Sharyl Attkisson, the investigative reporter who left CBS News earlier this year reportedly over her frustrations with the network's purported liberal bias, wrote a critical piece about government-funded medical research on premature babies.
As the Washington Post noted, Attkisson's previous work on medical topics has been dubious, with experts criticizing her past reporting on supposed links between vaccines and autism.
Attkisson is a heroine among conservatives, many of whom consider her the rare member of the mainstream media willing to pursue right-wing obsessions like Benghazi and the Fast & Furious gun-running operation.
Attkisson, the author of a forthcoming book that details her frustrations with the Obama administration, suggested in April that the White House worked to prevent her stories from being aired by CBS. The same month, Attkisson suggested that liberal watchdog Media Matters may have been paid to specifically target her reporting.
In the first of three interviews with the Daily Signal posted Tuesday on the website, Attkisson said she's seeking "the opportunity to bring under-served stories to a broad audience through an editorial process that doesn’t censor, that doesn’t try to direct a story to go in a certain unnatural direction.”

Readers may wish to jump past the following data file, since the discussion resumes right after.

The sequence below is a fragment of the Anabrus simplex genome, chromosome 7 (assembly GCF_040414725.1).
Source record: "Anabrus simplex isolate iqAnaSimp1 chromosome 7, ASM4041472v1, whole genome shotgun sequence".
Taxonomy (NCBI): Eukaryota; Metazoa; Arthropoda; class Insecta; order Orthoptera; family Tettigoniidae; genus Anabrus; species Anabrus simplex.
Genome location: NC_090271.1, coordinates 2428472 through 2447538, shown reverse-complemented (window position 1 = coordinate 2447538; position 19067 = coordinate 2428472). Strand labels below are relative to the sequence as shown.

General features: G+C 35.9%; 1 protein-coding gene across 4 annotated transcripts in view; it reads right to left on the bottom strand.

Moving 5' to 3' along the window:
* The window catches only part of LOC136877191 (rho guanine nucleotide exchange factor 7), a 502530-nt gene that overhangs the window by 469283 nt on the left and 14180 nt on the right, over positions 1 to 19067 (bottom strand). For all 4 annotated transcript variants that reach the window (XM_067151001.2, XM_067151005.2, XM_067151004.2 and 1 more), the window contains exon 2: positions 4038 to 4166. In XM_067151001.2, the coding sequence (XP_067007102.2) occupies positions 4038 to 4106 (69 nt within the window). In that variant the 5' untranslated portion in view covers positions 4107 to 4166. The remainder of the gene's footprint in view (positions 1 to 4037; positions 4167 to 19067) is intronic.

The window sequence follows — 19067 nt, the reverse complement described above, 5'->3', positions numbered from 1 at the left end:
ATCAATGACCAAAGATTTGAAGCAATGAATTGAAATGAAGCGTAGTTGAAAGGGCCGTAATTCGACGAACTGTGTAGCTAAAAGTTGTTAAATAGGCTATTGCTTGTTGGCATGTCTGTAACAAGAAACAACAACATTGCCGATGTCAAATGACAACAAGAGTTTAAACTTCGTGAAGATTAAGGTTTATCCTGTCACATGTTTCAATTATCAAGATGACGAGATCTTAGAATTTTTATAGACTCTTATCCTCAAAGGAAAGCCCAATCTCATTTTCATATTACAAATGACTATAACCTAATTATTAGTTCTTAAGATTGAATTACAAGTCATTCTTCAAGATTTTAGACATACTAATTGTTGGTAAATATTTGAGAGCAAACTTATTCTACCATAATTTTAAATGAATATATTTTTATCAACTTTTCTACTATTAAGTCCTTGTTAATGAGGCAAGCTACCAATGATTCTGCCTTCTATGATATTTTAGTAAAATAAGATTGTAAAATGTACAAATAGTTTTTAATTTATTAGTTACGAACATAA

She said the website has pledged to serve as a platform for stories like the one she authored on Tuesday.
"The Daily Signal promised to be a good outlet for an under-served story—in this case, the one about the baby oxygen trials—in a way that the story could naturally tell itself," Attkisson, who will be a "senior independent contributor" for the site, said in the interview. "And in a fearless way because there are people who do want to shy away from these types of stories that are critical of government or powers that be. I think those are some of the most important stories that need to be told today."
Heritage Foundation's vice president of strategic communications Geoffrey Lysaught said last month that he envisions the Daily Signal to provide "straight down-the-middle-journalism."